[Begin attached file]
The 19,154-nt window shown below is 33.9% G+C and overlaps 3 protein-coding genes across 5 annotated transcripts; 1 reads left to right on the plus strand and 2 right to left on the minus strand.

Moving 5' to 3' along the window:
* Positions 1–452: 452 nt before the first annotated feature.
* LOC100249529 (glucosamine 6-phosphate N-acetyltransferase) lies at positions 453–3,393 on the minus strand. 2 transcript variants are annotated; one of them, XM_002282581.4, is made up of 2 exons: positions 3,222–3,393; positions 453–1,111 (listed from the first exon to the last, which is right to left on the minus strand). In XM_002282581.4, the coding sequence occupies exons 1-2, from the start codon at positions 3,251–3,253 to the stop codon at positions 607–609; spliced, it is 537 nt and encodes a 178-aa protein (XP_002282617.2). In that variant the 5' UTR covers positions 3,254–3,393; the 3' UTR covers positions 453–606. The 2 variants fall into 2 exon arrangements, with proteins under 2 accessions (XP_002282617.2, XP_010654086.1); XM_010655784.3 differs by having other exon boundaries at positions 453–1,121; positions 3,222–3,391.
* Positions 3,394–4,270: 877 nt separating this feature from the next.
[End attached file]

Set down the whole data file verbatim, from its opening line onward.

The 19,154-nt window shown below is 33.9% G+C and overlaps 3 protein-coding genes across 5 annotated transcripts; 1 reads left to right on the plus strand and 2 right to left on the minus strand.

Moving 5' to 3' along the window:
* Positions 1–452: 452 nt before the first annotated feature.
* LOC100249529 (glucosamine 6-phosphate N-acetyltransferase) lies at positions 453–3,393 on the minus strand. 2 transcript variants are annotated; one of them, XM_002282581.4, is made up of 2 exons: positions 3,222–3,393; positions 453–1,111 (listed from the first exon to the last, which is right to left on the minus strand). In XM_002282581.4, the coding sequence occupies exons 1-2, from the start codon at positions 3,251–3,253 to the stop codon at positions 607–609; spliced, it is 537 nt and encodes a 178-aa protein (XP_002282617.2). In that variant the 5' UTR covers positions 3,254–3,393; the 3' UTR covers positions 453–606. The 2 variants fall into 2 exon arrangements, with proteins under 2 accessions (XP_002282617.2, XP_010654086.1); XM_010655784.3 differs by having other exon boundaries at positions 453–1,121; positions 3,222–3,391.
* Positions 3,394–4,270: 877 nt separating this feature from the next.